Map 10. The Communists in the Reichstag Election of 1930
The results of the Reichstag elections of September 1930 came as a shock to almost everyone, and delivered a seismic and in many ways decisive blow to the political system of the Weimar Republic. True, the Centre Party, the major electoral force behind the Brüning government, could feel moderately pleased at boosting its vote from 3.7 million to 4.1 million, thereby increasing its seats in the Reichstag from 62 to 68. Brüning’s main opponents, the Social Democrats, lost ten seats, declining from 153 to 143, but still remained the largest party in the legislature. To this extent the election gave a very mild fillip to Brüning. However, the centrist and right-wing parties on which Brüning might possibly hope to build his government suffered catastrophic losses, with the Nationalists declining from 73 seats to 41, the People’s Party from 45 to 31, the Economy Party (a recently founded middle-class special-interest group) from 3 1 to 23, and the State Party from 25 to 20. The parties represented in Brüning’s first cabinet thus lost 53 out of 236 seats, bringing their total down to 183. And not even all of these were solidly behind the Chancellor: the People’s Party was deeply divided over whether to support him, and the Nationalist leader Alfred Hugenberg was bitterly critical of the Brüning government and forced out of his party the moderate Reichstag deputies who still wanted to give it a chance. After September 1930 Hugenberg was virtually unopposed amongst the Nationalists in his policy of trying to co-operate with the National Socialists in a drive to bring down the Republic and replace the Reich Chancellor with someone even further to the right.65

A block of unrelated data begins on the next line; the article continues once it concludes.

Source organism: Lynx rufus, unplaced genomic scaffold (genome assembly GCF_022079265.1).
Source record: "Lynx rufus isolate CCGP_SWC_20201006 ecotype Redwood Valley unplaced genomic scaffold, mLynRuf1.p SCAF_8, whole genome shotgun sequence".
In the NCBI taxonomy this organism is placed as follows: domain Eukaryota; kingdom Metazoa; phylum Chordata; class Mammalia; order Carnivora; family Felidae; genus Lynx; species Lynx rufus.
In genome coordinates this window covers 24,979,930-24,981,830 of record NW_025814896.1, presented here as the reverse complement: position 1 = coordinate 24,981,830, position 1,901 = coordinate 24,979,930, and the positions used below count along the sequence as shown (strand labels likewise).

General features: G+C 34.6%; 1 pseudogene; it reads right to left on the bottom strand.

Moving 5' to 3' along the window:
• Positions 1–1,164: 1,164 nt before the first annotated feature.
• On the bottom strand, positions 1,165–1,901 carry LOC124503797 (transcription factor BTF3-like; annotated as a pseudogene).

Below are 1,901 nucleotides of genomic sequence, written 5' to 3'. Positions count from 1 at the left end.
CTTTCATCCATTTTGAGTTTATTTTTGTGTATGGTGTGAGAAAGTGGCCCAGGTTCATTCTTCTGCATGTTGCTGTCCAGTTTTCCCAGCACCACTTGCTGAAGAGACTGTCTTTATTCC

As this suggests, the political forces which could be expected to offer incessant and unremitting opposition to the Brüning government and all its works, in the belief that this would hasten the Republic’s demise, received a substantial boost from the 1930 elections. The Communists, buoyed up by their popularity among the unemployed, increased their mandate from 54 seats to 77. But the biggest shock was the increase in the Nazi vote. Only 0.8 million people had supported the National Socialists in the Reichstag election of 1928, giving the party a mere 12 seats in the national legislature. Now, in September 1930, their votes increased to 6.4 million, and no fewer than 107 Nazi deputies took up their seats in the Reichstag. ‘Fantastic,’ gloated Joseph Goebbels in his diary on 15 September 1930, ‘... an unbelievable advance ... I hadn’t expected that.’66 Sympathetic newspapers registered the result as a ‘world sensation’ that announced a new phase of Germany’s history. Only the Communists dismissed it as a flash in the pan (‘what’s coming next can only be decline and fall’).67
Map 11. The Nazis in the Reichstag Election of 1930